As in every cruise we have ever experienced, only one word comes to every passenger’s mind; TITANIC.

This was certainly true at our muster drill. It was written all over everyone’s face. There was silence as the Captain reeled off the emergency procedures to the passengers from the P.A. system and as he demonstrated the sound of the emergency alarms. The eeriest moments occurred as he recited the words about how the crew would direct passengers to their predetermined lifeboats, should we be required to abandon ship.

I held very little hope for the survival of my fellow passengers in such an emergency; I had just witnessed their behavior at the buffet line, for crying out loud.

When the muster drill had concluded, we shuffled back to our suite to change for dinner. We would have plenty of time to dine at the first seating before the ship was set to sail.

The main dining room was a magnificent setting for all to enjoy the spectacle of plunging necklines, unbelievably high heels and their companion husbands and boyfriends; each satisfied in pleated pants and dress shirts. The hostess greeted Lori and I warmly, and with calculated steps, led us to a very romantic table for two. Within a few moments, our server approached us bearing two leather-bound menus and introduced herself as, Jillette. From the wording of her brass nametag, we became informed that she was from South Africa. Her bearing was warm, courteous and professional. Her assistant arrived shortly after and proceeded to fill our water glasses from a fresh bottle of San Pellegrino. Jillette encouraged us to relax and enjoy the dinner service. She then inquired about a drink order to start. Over the years, this situation had evolved into a little ritual between Lori and me. If Lori ordered an iced-tea, I felt obligated to do the same. However, should Lori decide to order a cocktail, you bet your ass I would follow with something that would knock down a small bear. I was in luck… Lori ordered a Balvenie Scotch. I hastily ordered a Sidecar and in a flash, Jillette disappeared.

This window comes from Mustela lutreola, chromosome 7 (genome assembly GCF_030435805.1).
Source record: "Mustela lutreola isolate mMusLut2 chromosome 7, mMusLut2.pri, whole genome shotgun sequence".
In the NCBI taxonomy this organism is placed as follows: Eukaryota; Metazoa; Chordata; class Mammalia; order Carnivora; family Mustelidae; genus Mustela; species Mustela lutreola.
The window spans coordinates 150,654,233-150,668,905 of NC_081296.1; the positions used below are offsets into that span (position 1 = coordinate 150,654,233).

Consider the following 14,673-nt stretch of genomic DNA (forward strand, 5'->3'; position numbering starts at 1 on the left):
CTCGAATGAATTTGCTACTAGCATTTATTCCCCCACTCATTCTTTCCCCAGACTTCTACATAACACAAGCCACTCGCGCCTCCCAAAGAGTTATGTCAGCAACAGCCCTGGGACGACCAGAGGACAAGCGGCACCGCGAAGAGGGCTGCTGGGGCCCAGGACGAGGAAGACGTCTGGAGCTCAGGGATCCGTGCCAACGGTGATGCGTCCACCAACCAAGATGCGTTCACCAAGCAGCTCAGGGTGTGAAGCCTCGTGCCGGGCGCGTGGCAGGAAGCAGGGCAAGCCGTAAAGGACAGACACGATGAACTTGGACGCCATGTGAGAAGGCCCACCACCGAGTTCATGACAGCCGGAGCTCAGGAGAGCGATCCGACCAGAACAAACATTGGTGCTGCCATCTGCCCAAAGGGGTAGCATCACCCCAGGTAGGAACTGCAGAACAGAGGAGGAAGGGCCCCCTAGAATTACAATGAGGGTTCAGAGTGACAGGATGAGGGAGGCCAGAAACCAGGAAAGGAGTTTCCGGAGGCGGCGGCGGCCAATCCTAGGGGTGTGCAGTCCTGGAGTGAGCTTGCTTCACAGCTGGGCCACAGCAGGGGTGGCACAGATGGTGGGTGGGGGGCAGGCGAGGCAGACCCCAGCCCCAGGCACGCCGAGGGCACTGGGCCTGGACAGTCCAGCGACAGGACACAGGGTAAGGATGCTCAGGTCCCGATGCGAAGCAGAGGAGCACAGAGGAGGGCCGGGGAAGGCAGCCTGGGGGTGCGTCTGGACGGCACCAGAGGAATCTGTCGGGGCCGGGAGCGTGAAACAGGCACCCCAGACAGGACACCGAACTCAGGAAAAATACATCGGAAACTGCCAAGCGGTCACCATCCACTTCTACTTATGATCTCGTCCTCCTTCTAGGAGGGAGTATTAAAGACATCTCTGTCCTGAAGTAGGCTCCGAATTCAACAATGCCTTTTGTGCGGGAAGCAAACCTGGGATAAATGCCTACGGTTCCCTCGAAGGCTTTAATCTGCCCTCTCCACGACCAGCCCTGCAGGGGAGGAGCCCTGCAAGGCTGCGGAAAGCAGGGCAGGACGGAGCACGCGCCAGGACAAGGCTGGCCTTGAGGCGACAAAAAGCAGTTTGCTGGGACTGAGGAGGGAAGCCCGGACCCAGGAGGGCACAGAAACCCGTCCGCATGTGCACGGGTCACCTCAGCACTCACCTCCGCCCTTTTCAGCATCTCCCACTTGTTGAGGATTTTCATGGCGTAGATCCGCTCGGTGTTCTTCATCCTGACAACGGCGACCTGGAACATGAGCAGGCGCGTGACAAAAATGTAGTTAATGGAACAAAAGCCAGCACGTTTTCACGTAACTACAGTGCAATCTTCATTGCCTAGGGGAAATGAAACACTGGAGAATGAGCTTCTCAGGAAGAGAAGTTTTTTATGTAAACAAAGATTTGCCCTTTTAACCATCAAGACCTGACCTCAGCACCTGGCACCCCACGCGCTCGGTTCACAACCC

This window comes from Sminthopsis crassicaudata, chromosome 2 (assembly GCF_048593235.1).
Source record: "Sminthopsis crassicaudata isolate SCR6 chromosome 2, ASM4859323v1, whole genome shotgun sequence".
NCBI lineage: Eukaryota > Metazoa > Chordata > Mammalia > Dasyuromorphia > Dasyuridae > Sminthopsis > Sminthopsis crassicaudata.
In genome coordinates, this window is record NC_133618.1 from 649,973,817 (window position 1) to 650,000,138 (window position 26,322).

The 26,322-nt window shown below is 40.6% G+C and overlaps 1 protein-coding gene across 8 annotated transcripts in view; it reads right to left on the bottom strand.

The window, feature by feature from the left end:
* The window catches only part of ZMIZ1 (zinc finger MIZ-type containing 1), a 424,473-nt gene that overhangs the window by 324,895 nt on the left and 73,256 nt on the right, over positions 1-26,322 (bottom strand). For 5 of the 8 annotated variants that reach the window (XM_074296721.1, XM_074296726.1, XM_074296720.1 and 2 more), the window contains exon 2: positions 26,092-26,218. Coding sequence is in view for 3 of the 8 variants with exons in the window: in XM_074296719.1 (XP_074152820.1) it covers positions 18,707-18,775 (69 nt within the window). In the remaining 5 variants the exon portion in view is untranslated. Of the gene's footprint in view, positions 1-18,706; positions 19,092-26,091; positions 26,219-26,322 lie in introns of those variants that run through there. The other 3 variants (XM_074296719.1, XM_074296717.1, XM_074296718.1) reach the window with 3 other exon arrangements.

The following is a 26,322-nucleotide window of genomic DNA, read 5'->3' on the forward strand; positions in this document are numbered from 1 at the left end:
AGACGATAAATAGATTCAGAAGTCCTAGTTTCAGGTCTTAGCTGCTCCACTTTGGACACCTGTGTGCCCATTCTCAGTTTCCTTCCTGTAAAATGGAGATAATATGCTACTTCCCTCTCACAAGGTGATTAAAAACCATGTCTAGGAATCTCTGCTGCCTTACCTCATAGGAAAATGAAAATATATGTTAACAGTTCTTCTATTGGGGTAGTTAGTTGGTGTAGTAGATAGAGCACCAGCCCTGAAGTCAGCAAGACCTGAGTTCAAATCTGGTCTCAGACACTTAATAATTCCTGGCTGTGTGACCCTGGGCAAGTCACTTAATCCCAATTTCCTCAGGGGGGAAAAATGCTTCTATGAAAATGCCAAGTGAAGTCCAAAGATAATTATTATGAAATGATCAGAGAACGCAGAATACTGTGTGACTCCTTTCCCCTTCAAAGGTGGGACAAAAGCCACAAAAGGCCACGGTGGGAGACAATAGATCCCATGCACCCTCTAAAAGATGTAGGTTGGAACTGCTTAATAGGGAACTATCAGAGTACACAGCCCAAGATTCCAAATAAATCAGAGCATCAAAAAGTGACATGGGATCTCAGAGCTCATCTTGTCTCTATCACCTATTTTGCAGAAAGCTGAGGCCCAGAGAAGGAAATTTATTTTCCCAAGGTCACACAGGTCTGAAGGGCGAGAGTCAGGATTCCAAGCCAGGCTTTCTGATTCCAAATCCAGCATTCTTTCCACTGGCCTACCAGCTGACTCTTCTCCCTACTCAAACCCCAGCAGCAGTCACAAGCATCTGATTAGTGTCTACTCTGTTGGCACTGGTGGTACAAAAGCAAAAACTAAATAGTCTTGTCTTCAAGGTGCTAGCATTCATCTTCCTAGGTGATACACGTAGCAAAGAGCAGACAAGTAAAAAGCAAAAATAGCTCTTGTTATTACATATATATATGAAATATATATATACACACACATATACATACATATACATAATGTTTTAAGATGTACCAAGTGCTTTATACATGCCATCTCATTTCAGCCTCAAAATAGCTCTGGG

This gave us time to explore the dinner menu; which consisted of two very distinctive pages. The left page contained standard, unadventurous fare such as Caesar Salad, Fried Calamari and Filet Mignon. (There was more, but if this is your pleasure, you may as well stay home). The page on the right contained the mastery of the chef. There were appetizers with rarely pared ingredients, fish I had never heard of and meats and poultry that may have included fresh game and perhaps the glands of an unidentified creature. As we contemplated our selections, one of the many sommeliers approached and introduced himself.

“My name is Thomas. Will you be having wine with your dinner?” he inquired.

This was also a ritual between Lori and me. The answer here was always the same. “Yes, Thomas. Yes we will” I answered.

As Thomas dispensed the wine menu, I noticed that his nametag indicated that he was from Costa Rica.

I said, “Our room butler is also from Costa Rica. Do you know William?”